Juggling Act: Coloring – it’s not just for kids anymore
Running around at the end of yet another busy week, I rushed to the Royal Oak Public Library last month and settled into a seat in their Friends Auditorium with nearly 20 other adults I didn’t know.
We were all there for one reason: to color.
Do you bring a bottle of wine to a coloring party, I wondered? A hostess gift? Markers?
I actually didn’t need to bring anything. A wide array of pictures and colored pencils were provided, along with snacks and water. Wine would’ve made everything better.
The library’s sold-out Keep On Coloring party – its second of 2016; another is planned for Thursday and April 7 – reflects one of the hottest trends these days when it comes to finding ways to decompress in our ever-busy, stressed-out culture.
I bought my first coloring book last fall after seeing displays at every store from Barnes & Noble to Kroger. Each book had names such as “Coloring for Calmness.” My gerbil-on-a-wheel brain demanded I buy it. Then my coloring book sat untouched through the holidays and beyond. I was too busy and stressed to even open it.
But after hearing about a growing number of local libraries hosting coloring parties, I decided to try it. I would force myself to ignore the laundry, dirty dishes and my never-ending to-do list. And I would step away from the TV and my smartphone to do something my kindergartener is working on. I would color.
At the library, I picked a printed picture with two owls perched on a tree. There were more complicated designs with mandalas, flowers and towns, but the owls spoke to me.
Surrounded by people of all ages and backgrounds – seniors, college students, married couples – I picked up a green colored pencil and began coloring in leaves, one-by-one. As I focused on staying in the lines, something happened. I had to focus. And the more I focused, the calmer I felt.
That’s what coloring does, says Lacy Mucklow, a certified art therapist and the author of series of adult coloring books. It allows people to unplug and helps them focus, thereby reducing anxiety. She says research has shown that the repetitive motion and detailed designs actually induce a meditative state in most adults.
It “allows them to tune the world out for a little while as they focus on the images they are coloring,” writes Mucklow in an email. “Coloring uses both hemispheres of the brain – both the analytical and creative halves – and has a relaxing effect on it overall, especially in the amygdala, the emotional center of the brain that controls the fight or flight response and gives it permission to let its guard down.”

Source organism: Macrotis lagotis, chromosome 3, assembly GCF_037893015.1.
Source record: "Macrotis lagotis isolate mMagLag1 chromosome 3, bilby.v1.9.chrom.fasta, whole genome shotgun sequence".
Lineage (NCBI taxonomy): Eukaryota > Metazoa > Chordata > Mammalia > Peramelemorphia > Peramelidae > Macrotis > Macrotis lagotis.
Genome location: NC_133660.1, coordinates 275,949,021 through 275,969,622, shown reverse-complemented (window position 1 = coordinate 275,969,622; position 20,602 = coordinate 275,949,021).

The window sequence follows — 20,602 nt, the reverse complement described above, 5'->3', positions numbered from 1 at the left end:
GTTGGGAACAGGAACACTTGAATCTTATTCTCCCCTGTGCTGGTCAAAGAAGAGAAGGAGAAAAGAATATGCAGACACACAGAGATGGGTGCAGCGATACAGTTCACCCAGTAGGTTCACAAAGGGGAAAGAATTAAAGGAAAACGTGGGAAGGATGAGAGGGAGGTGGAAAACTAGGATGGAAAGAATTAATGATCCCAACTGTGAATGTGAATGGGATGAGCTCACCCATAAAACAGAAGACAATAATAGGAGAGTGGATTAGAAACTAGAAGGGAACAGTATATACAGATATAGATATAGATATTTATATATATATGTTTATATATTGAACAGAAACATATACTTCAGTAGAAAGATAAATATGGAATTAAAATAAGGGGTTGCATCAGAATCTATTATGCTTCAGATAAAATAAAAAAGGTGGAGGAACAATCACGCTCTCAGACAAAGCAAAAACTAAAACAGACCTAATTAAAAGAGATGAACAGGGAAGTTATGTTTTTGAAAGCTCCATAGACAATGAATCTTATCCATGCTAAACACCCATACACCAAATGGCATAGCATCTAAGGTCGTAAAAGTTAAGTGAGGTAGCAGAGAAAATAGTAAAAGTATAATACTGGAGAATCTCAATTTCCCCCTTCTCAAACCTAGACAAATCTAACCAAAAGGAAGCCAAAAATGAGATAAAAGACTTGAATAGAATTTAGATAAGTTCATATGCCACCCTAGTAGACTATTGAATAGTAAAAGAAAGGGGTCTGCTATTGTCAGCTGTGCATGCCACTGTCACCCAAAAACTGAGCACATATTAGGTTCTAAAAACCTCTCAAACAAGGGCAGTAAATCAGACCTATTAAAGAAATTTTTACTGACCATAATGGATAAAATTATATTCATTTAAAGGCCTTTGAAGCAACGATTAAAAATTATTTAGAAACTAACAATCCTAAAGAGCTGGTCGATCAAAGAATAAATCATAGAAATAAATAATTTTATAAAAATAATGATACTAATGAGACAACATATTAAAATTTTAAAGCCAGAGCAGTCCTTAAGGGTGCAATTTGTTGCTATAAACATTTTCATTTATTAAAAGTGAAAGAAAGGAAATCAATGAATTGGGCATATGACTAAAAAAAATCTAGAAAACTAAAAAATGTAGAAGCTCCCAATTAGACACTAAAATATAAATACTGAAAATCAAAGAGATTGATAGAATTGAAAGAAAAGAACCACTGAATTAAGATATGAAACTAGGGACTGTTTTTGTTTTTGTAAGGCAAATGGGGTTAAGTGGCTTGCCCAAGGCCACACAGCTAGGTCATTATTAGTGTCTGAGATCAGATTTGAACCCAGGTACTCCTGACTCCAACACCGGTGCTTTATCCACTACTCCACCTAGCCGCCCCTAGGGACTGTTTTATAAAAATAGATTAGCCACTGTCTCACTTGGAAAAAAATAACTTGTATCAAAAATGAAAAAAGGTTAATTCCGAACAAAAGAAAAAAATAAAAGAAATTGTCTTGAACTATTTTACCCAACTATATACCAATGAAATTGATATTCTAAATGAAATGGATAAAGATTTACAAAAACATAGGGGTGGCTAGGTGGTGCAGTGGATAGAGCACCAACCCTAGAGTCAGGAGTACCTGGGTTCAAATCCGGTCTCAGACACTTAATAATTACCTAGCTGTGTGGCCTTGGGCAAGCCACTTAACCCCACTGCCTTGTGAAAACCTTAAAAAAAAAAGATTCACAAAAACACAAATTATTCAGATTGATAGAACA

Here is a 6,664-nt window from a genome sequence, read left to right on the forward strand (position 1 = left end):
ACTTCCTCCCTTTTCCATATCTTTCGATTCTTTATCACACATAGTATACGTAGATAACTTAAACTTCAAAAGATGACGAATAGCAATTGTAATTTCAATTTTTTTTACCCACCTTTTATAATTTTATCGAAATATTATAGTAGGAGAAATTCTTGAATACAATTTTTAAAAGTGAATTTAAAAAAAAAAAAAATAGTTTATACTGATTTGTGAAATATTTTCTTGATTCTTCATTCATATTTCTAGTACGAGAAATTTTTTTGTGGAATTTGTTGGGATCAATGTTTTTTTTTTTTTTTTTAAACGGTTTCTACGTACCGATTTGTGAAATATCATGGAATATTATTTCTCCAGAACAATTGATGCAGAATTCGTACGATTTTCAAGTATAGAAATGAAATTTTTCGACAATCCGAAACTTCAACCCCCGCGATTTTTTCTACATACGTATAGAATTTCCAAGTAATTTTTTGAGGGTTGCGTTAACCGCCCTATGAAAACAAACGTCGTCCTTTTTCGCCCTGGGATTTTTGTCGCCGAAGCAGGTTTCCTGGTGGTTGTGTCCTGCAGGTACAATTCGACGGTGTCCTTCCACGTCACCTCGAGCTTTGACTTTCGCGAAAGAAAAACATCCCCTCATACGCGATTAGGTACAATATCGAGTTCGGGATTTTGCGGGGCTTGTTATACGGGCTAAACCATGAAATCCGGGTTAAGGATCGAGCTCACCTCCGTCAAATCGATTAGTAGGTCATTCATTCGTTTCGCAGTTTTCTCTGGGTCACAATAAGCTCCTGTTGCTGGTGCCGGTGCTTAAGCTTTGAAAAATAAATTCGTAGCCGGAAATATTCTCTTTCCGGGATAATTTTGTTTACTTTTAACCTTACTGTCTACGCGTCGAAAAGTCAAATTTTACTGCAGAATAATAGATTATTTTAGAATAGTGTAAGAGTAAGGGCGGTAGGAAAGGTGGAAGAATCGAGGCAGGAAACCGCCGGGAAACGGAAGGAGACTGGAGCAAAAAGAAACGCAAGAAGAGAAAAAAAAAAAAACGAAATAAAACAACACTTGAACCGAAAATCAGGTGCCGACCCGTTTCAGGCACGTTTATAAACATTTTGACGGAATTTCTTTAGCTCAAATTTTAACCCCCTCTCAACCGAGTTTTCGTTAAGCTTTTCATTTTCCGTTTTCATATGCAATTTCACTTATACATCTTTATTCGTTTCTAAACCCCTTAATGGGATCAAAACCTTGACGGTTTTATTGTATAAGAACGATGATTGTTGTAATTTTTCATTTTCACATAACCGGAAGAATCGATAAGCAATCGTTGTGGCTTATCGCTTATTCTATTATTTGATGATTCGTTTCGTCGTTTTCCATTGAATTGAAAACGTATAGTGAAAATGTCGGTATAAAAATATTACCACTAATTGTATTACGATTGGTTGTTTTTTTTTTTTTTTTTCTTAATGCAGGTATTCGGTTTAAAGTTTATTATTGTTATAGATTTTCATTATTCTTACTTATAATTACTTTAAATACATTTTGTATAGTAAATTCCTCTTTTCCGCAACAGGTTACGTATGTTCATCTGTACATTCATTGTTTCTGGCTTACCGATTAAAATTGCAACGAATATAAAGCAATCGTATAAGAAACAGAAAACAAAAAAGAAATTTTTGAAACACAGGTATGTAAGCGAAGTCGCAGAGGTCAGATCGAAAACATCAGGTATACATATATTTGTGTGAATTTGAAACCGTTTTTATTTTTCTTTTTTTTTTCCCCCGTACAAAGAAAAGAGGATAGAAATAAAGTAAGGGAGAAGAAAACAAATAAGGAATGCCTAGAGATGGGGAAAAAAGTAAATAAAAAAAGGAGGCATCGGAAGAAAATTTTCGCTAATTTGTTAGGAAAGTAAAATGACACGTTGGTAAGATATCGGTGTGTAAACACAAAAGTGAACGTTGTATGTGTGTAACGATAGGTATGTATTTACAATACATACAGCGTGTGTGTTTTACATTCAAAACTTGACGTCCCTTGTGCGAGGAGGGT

Coloring also can help preserve fine motor skills, especially for people with chronic conditions such as Parkinson’s Disease. And it gives people a sense of accomplishment, says Mucklow, who uses two types of coloring with her art therapy clients: free hand drawing or pre-printed pages.
Pre-printed pages allow “them to focus in the here-and-now or distance themselves from other things that are on their minds that may be causing stress,” writes Mucklow, the author of “Color Me Happy” and “Color Me Calm,” which is No. 8 on the New York Times best-seller list. “Coloring can be good in general for people to help them with everyday stressors or to gain better focus or concentration.”
And there’s a social component to coloring. Mucklow says its an innovative way for people to bond with each other.
That’s one thing that drew Mary MacDonald and her husband Patrick to Royal Oak’s party. They enjoyed the library’s first coloring party so much, they came back for the second.
“Once I started it, I couldn’t stop,” says MacDonald, who continued to color two more pictures after attending the library’s first party.
I sat next to Royetta Ealba of Royal Oak, who also was attending her second coloring party. Ealba methodically colored a grid of geometric shapes, a natural choice for a college math professor.
As we colored and chatted, I forgot about my busy day, busy week, and busy tomorrow. All that mattered was the next green leaf.